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Windy Heights Farm, Forejt family named 2018 Conservation Farmer of the Year | TribLIVE.com
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Windy Heights Farm, Forejt family named 2018 Conservation Farmer of the Year

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Brothers Greg Forejt Jr. (left) and Garrett Forejt stand with their mother, Lesley, outside Windy Heights Farm, founded by their father, Greg Forejt Sr., in 1993. The Forejt family is the Westmoreland Conservation District’s 2018 Conservation Farmer of the Year. (Submitted)

An East Huntingdon farming family with a long history of soil and water conservation practices has been named the 2018 Conservation Farmer of the Year by the Westmoreland Conservation District.

The Forejt family — brothers Greg Forejt Jr. and Garrett Forejt and their mother, Lesley — has continued the operation of Windy Heights Farm following the accidental death of Greg Forejt Sr. in September 2017.

“Our father cared for the land and people with a great intensity, so we’re going to do the same,” Garrett Forejt said.

The Forejts will be honored at the Westmoreland Conservation District’s annual awards banquet at 6 p.m. Sept. 12 at the district headquarters, 218 Donohoe Road, Greensburg.

Also at the banquet, Westmoreland County Parks & Recreation Director Malcolm Sias will receive the 2018 J. Roy Houston Conservation Partnership Award and former board member Albert “Bud” Barnett will posthumously be inducted into the Hall of Honor. A board member since 1990, Barnett died on March 6 at age 90.

Windy Heights is an agriculturally preserved home farm of 149 acres on Route 31 in East Huntingdon and a network of 52 rented parcels that brings the total size to more than 3,000 acres.

The Forejts rely on a variety of conservation practices and produce a full farmer’s market variety of produce, along with chicken, beef and pork. This year, they also started raising turkeys.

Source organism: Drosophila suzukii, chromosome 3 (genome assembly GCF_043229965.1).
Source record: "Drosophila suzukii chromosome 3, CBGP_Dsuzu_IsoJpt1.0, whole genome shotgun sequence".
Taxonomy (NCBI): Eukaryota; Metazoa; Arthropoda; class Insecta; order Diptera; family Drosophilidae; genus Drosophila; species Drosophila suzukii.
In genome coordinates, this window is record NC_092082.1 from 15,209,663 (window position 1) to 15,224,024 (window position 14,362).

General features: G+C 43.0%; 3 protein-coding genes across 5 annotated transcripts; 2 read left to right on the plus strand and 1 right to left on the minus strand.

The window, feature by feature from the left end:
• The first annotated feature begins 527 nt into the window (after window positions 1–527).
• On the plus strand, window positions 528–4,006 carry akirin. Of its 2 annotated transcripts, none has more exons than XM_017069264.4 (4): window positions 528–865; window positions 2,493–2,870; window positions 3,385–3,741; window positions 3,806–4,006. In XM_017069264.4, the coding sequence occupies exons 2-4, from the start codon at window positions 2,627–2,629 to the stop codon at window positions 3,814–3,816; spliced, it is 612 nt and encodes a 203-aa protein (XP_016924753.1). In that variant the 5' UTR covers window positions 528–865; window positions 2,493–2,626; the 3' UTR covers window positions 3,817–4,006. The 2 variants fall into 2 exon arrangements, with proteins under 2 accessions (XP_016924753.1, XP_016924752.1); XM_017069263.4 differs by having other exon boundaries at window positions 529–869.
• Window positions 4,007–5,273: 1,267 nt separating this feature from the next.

Greg Forejt Jr. attributed much of the farm’s success to conservation practices started by Greg Forejt Sr. “What’s good for the environment is good for the bottom line,” he said.

The farm’s use of a split application of nitrogen lessens the chance that heavy rains will wash the important nutrient away, before the crops can absorb it. The practice also helps to protect water quality in the streams that run through the Forejts’ fields, including two unnamed tributaries to Jacobs Creek.

The Forejts also incorporate native grasses and legumes as a nitrogen source, practice crop rotation and use deep-rooted crops such as tilled radishes to relieve compaction. “They go down about a foot and a half deep, and act like a post-hole digger,”Greg Forejt Jr. explained.

Greg Forejt Sr. was an early proponent of the “no-till” planting method, which prevents soil erosion by planting crops directly into existing vegetation without tilling the soil. His sons have continued the practice with every field crop except early sweet corn.

A GPS-guided planter/sprayer and drift-reducing nozzles also support the Forejts’ conservation efforts by ensuring that chemicals aren’t over-applied and lessening the chance for drift. On pastureland, weeds are controlled by mowing instead of spraying.

Pennsylvania Agriculture Secretary Russell Redding visited Windy Heights Farm in 2016 to tout the state’s farmland preservation program. Windy Heights was the first preserved farm in Westmoreland County, meaning the land can be used only for agricultural purposes.

Greg Forejt Sr. was named a Mid-Atlantic “Master Farmer” in 2004.

Stephen Huba is a Tribune-Review staff writer. You can contact Stephen at 724-850-1280, shuba@tribweb.com or via Twitter @shuba_trib.

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